The Best Pumpkins for Pumpkin Pies
Growing pumpkins for Halloween is a great family project. What you plan to do with your pumpkins will determine which pumpkins you grow. Large pumpkins that are suitable for use as jack-o-lanterns aren't used for cooking because their flesh is watery and stringy. The best pumpkins for cooking, especially that all-important pumpkin pie, are smaller with firmer flesh and lower water content.
Culinary pumpkins tend to weigh less than 10 pounds, falling in the range of 5 to 8 pounds each. Heirloom varieties include Small Sugar, Baby Pam and New England Pie. Modern hybrid pumpkins that are suitable to cook with include Howden's Field, Autumn Gold (an AAS variety) and Triple Treat.
Pumpkins that aren’t pumpkins
Everyone knows and loves the heirloom pumpkin, Rouges Vif d'Etampes, the Cinderella pumpkin, but it is not a true pumpkin. Pumpkins are classified as Cucurbita pepo. Cinderella pumpkins are classified as Cucurbita maxima, considered a variety of winter squash. Nevertheless, Cinderella pumpkins can be used for cooking and baking. Another heirloom favorite that is not a true pumpkin is Musquee de Provence, classified as Cucurbita moschata, also a variety of winter squash. Musque de Provence is likewise a good culinary pumpkin. Both have firm flesh and low water content. And those pastel pumpkins that you see everywhere? They are called, improbably, cheese pumpkins and classified as Cucurbita moschata. Not only are they wonderful decorative pumpkins, but you can cook with them too.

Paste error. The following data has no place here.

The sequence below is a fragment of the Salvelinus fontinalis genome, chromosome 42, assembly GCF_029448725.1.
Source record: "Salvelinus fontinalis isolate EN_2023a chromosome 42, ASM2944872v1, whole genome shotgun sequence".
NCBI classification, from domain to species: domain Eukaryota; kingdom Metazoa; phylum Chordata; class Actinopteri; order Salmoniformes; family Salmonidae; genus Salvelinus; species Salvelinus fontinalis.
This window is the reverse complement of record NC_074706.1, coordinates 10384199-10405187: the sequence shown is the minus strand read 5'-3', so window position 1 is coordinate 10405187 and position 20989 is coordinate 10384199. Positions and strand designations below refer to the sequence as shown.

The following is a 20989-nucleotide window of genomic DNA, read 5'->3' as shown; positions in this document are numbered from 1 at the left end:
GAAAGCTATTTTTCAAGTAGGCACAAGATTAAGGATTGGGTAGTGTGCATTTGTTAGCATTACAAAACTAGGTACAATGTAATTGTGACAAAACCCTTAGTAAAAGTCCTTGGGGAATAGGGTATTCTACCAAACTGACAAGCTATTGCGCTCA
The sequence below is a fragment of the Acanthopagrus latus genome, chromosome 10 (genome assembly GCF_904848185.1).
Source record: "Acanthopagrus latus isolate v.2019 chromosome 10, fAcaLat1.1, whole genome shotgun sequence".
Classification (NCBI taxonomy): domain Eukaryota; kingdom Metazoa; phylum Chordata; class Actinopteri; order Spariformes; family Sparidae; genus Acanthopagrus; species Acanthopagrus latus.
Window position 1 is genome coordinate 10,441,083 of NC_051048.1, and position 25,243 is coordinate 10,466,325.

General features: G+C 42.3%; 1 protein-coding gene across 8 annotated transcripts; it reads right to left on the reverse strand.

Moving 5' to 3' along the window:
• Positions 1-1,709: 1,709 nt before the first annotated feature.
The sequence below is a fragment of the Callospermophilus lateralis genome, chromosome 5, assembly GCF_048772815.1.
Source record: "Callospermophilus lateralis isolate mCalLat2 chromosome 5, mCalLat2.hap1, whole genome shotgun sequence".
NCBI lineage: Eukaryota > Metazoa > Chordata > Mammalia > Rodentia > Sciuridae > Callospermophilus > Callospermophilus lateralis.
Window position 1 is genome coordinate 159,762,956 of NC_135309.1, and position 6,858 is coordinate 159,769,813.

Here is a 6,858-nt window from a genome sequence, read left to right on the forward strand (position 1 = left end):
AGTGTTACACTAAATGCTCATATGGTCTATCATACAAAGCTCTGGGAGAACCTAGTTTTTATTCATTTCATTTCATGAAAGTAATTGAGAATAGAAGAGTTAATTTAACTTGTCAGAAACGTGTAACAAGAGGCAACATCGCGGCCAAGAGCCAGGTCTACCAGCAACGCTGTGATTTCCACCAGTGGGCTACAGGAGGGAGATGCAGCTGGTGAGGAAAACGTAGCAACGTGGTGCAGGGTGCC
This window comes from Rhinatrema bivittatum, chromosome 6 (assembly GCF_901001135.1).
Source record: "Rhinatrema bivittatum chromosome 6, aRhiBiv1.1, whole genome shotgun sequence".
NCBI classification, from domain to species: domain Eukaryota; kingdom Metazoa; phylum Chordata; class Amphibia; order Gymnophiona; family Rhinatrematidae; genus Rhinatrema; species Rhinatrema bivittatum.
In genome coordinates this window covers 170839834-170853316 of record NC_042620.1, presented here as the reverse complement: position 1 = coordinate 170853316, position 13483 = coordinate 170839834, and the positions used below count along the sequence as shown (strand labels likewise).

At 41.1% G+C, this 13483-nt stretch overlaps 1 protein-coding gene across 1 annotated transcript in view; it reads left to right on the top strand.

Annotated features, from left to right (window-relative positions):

What's in those cans?
So what variety of pumpkin is in those cans of pumpkin that fill the grocery shelves each fall? Winter squash, not pumpkin. Libby, the largest producer of canned pumpkin, uses Dickinson pumpkins, a variety of butternut squash (Cucurbita moschata). Other winter squash that can be substituted for pumpkins include hubbard squash, buttercup squash and turban squash all of which are Cucurbita maxima.
How to make pumpkin puree
No matter which pumpkin or squash you grow, making puree is easy.
Preheat your oven to 350°F. Wash the pumpkin and cut it in half. Scoop out the seeds and stringy parts. Lay the halves face down on a foil-lined cookie sheet and bake for 45 minutes to one hour or until soft.
Cool the halves and then scoop out the cooked flesh. Puree it in a food processor. The puree can be used immediately or frozen for later use.
When all is said and done, pumpkins are just another winter squash. So if you are unable to grow or buy culinary pumpkins, you can substitute other kinds of winter squash in your recipes.
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© 2013 Caren White